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Oh look, Facebook security (or insecurity) is in the news again – not that this technique is anything revolutionary or ground-breaking.

It’s basically a HTTP referer detection system for the Facebook URL scanner (the thing that generates the preview/thumbnail etc for links posted to Facebook). By detecting it, you can feed it something benign – but when a normal user comes – feed them some malware.

So be careful what you click in Facebook, or Google+ or anything else that gives you a preview but doesn’t really show you the URL or what is on the page.

Members of a hacking think-tank called Blackhat Academy claim that Facebook’s URL scanning systems can be tricked into thinking malicious pages are clean by using simple content cloaking techniques.

Such attacks involve Web pages filtering out requests that come from specific clients and feeding them content that is different from what is displayed to regular users.

Attackers have been using this method to poison search results on Google for years now by serving keyword-filled pages to its indexing robot, but redirecting visitors to malware when they click on the links. However, it turns out that Facebook is also vulnerable to this type of content forging. “Hatter,” one of the Blackhat Academy members, provided a live demonstration, which involved posting the URL to a JPEG file on a wall.

Facebook crawled the URL and added a thumbnail image to the wall post, however, clicking on its corresponding link actually redirected users to YouTube. This happened because the destination page was able to identify Facebook’s original request and served a JPEG file.

“While most major sites that allow link submission are vulnerable to this method, sites including Websense, Google+ and Facebook make the requests easily identifiable,” the Blackhat Academy hackers said.

This kind of technique is VERY popular in the Blackhat SEO world, or at least it was back in the day – you could feed pages to the search engines that weren’t really human readable, but they were perfect in terms of link density, keywords and so on for Google and other search engines.

When humans visited, they’d get the normal page – when search bots visited they’d get a specially tailored version to hike the page up in the rankings. I’m not sure if it goes on (Google is a hell of a lot smarter now) – but I’d be surprised if it’s totally gone.

Websense of course are claiming that it doesn’t really effect them due to the all the l33t techniques they use to filter URLs…cool story bro.

“These sites send an initial request to the link in order to store a mirror thumbnail of the image, or a snapshot of the website being linked to. In doing so, many use a custom user agent, or have IP addresses that resolve to a consistent domain name,” they explained.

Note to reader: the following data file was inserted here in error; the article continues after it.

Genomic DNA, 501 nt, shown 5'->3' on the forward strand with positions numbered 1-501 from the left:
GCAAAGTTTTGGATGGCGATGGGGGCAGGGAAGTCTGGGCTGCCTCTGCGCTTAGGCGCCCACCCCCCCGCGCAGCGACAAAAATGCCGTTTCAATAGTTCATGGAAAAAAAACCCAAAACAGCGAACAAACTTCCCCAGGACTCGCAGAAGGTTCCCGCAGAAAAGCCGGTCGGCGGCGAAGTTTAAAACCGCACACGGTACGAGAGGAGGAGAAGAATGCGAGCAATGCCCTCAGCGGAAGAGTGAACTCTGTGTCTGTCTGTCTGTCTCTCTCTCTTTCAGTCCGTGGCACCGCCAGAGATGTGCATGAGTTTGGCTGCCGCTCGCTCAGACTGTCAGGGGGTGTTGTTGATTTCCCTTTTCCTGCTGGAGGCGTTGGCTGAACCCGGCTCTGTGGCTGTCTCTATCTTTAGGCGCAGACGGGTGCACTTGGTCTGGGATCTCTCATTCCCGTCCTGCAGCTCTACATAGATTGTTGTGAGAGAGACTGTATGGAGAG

Earlier this week, Facebook signed a partnership with Websense to use the security vendor’s cloud-based, real-time Web scanner for malicious URL detection. Blackhat Academy has now provided proof-of-concept code, which, according to its advisory, can be used to bypass it.

Websense doesn’t believe that to be the case. “This is nothing new. We use numerous methodologies and systems to ensure that our analysis of content (in real time) is not manipulated by malware authors, including using IP addresses not attributable to Websense so that malware authors are unaware that it is Websense analyzing the content,” the company said.

“Also, the Websense ThreatSeeker Network is fed via an opt-in feedback loop from tens of thousands of customers distributed globally. These IPs are also not attributable to Websense.com. It is because of technologies like this that Facebook chose Websense to provide protection for their growing user base of more than 750 million users,” it added.

That could well be true, but it’s worth keeping in mind that Websense primarily sells security solutions to businesses and Facebook is usually blocked on many corporate networks. It would be logical to assume that relying on its customers’ appliances to scan URLs on the social networking website might not have an immediate impact.

I know Facebook have signed the agreement, but have they started using Websense filtering yet? We did write something about their collaboration last year – Websense Offers Facebook Users Free ‘Firewall’ Service.

Well if it keeps Facebook users safe from malware, and stops us having to fix more computers for our friends and relatives – it’s good in my books.

We will have to wait and see though until it’s fully implemented if it stops the next round of Facebook malware from sprouting and running riot.

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